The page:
Wolk described how public health and environmental health converged in Colorado two years ago during the disaster at the Gold King Mine, when toxic waste water spilled into the Animas River, turning it an orange-green color and raising concerns about water and environmental safety. Wolk also spoke about Colorado’s substantial involvement in fracking, the controversial oil and gas development process. “Environmental health and public health are intertwined,” Wolk said. “Environment affects people, we affect the environment, we try to keep the environment from harming people, and try to keep people from harming the environment. It’s all a big cycle,” he said, adding: “If you think about the ten great public health achievements of the twentieth century, at least five—safer workplaces, controlled infectious disease, safer and healthier foods, the purification of drinking water, and a reduction in childhood lead poisoning—were the result of state and federal environmental health policies and interventions.”

Heigel followed by offering a perspective on environmental challenges and preparedness activities in South Carolina. In addition to discussing issues of air and water quality, Heigel spoke passionately about the need to address not only emerging threats, like Zika, but existing threats, such as the extreme weather events that are happening with increased frequency. “Climate change is real, and it is changing our weather patterns. Major storm events have occurred in South Carolina two years in a row,” Heigel said, referring to the flood of 2015 and last year’s catastrophic Hurricane Matthew. “The number and severity of storms is increasing, and this affects everything from breaching dams, power outages, and lack of potable water, to impacts on hospitals when you can’t perform surgeries. The point was made earlier today about the importance of an emergency fund. I cannot stress this enough. We have to build capacity for what is becoming our new normal, but that plan costs money.”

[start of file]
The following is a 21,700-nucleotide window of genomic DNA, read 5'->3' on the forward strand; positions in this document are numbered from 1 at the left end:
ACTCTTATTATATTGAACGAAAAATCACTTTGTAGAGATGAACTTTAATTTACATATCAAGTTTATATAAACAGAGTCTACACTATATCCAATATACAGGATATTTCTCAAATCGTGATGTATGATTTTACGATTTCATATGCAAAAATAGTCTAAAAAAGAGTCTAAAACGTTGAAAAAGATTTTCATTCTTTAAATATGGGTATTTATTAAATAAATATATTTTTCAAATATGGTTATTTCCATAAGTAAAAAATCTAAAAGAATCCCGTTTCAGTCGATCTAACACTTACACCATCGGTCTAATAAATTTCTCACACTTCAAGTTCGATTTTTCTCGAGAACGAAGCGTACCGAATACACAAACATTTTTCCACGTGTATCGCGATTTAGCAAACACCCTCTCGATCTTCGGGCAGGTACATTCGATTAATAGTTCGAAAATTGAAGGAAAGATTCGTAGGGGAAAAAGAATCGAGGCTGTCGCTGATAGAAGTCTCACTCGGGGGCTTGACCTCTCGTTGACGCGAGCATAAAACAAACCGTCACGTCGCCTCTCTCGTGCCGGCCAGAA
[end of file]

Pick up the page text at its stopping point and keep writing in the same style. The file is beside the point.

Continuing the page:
With the mention of money, the briefing turned towards a summary regarding the implications of ACA repeal and replace efforts on the Prevention and Public Health Fund. Federal funding for core state prevention and public health programs and services has existed for decades. Since its creation in 2010, the Prevention and Public Health Fund, a key mechanism in ACA providing the bulk of funding for public health programs, has invested $6 billion in preventive health services and core public health programs such as childhood immunization, tobacco cessation, obesity prevention, and chronic disease prevention. In FY16, the Prevention and Public Health Fund provided $932 million to programs across multiple federal health agencies, affecting millions of Americans.

According to the American Health Care Act, the Republicans’ recently unveiled legislation to replace ACA, the Prevention and Public Health Fund could face elimination as soon as FY19. This, combined with promised federal budget cuts, would prove catastrophic for public health funding.

Rich Hamburg, executive vice president and chief operating officer at Trust for America’s Health, highlighted a few specific public health programs that would suffer as a result of cuts to the Prevention and Public Health Fund, including appropriations for healthcare-associated infections, lead poisoning, heart disease and stroke prevention, suicide prevention, as well as access to preventive clinical services, and the Centers for Medicare and Medicaid Services’s Innovation Center, where initiatives to improve health are developed. “These investments need to continue,” Hamburg stressed, adding that in the past year, 24 out of 50 states experienced decreases in their state-level public health funding. “If you take the Prevention and Public Health Fund away, and you have a 10-15 percent, across-the-board federal budget cut, we’re not in a good position. And I’m a glass-half-full kind of guy.”

ASTHO Executive Director Michael Fraser closed by thanking everyone for attending the briefing and emphasizing that prevention really should be a nonpartisan issue. “We all care about health for different reasons,” Fraser said. “But we all care about health. That’s what brings us to this work, and that’s what drives us to share our passion, as well as the actions of states and territories and all of the work they do on many urgent issues.” 

Matthew Oglesby is associate editor, public relations at ASTHO.